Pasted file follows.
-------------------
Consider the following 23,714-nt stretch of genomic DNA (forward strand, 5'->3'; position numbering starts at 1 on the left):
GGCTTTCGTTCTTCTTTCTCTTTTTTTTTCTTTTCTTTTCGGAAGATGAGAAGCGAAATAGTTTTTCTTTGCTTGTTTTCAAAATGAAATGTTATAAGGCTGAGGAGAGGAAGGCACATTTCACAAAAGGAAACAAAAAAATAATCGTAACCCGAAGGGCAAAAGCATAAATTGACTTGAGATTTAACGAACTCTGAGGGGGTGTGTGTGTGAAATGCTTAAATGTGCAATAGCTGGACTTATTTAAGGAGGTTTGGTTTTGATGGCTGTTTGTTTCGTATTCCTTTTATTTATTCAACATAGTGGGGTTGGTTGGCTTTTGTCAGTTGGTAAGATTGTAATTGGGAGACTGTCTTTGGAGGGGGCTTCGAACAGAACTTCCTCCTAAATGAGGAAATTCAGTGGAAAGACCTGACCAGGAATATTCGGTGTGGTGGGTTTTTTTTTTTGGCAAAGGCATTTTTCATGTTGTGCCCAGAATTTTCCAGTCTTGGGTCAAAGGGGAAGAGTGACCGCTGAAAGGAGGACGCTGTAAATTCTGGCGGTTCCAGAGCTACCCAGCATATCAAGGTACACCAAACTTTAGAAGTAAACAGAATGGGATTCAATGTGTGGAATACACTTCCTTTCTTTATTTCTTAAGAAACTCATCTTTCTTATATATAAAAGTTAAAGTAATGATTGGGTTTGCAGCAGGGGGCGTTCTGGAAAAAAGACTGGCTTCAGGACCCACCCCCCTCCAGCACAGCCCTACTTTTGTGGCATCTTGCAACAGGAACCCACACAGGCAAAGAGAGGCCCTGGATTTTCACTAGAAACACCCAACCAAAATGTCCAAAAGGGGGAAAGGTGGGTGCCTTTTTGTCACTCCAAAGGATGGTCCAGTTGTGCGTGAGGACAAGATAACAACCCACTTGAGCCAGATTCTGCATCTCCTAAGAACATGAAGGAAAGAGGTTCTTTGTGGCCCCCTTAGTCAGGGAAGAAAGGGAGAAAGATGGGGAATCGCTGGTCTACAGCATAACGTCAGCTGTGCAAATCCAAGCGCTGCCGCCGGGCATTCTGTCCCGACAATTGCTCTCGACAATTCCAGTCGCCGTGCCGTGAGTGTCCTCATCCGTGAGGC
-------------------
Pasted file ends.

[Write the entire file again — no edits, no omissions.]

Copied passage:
Consider the following 23,714-nt stretch of genomic DNA (forward strand, 5'->3'; position numbering starts at 1 on the left):
GGCTTTCGTTCTTCTTTCTCTTTTTTTTTCTTTTCTTTTCGGAAGATGAGAAGCGAAATAGTTTTTCTTTGCTTGTTTTCAAAATGAAATGTTATAAGGCTGAGGAGAGGAAGGCACATTTCACAAAAGGAAACAAAAAAATAATCGTAACCCGAAGGGCAAAAGCATAAATTGACTTGAGATTTAACGAACTCTGAGGGGGTGTGTGTGTGAAATGCTTAAATGTGCAATAGCTGGACTTATTTAAGGAGGTTTGGTTTTGATGGCTGTTTGTTTCGTATTCCTTTTATTTATTCAACATAGTGGGGTTGGTTGGCTTTTGTCAGTTGGTAAGATTGTAATTGGGAGACTGTCTTTGGAGGGGGCTTCGAACAGAACTTCCTCCTAAATGAGGAAATTCAGTGGAAAGACCTGACCAGGAATATTCGGTGTGGTGGGTTTTTTTTTTTGGCAAAGGCATTTTTCATGTTGTGCCCAGAATTTTCCAGTCTTGGGTCAAAGGGGAAGAGTGACCGCTGAAAGGAGGACGCTGTAAATTCTGGCGGTTCCAGAGCTACCCAGCATATCAAGGTACACCAAACTTTAGAAGTAAACAGAATGGGATTCAATGTGTGGAATACACTTCCTTTCTTTATTTCTTAAGAAACTCATCTTTCTTATATATAAAAGTTAAAGTAATGATTGGGTTTGCAGCAGGGGGCGTTCTGGAAAAAAGACTGGCTTCAGGACCCACCCCCCTCCAGCACAGCCCTACTTTTGTGGCATCTTGCAACAGGAACCCACACAGGCAAAGAGAGGCCCTGGATTTTCACTAGAAACACCCAACCAAAATGTCCAAAAGGGGGAAAGGTGGGTGCCTTTTTGTCACTCCAAAGGATGGTCCAGTTGTGCGTGAGGACAAGATAACAACCCACTTGAGCCAGATTCTGCATCTCCTAAGAACATGAAGGAAAGAGGTTCTTTGTGGCCCCCTTAGTCAGGGAAGAAAGGGAGAAAGATGGGGAATCGCTGGTCTACAGCATAACGTCAGCTGTGCAAATCCAAGCGCTGCCGCCGGGCATTCTGTCCCGACAATTGCTCTCGACAATTCCAGTCGCCGTGCCGTGAGTGTCCTCATCCGTGAGGC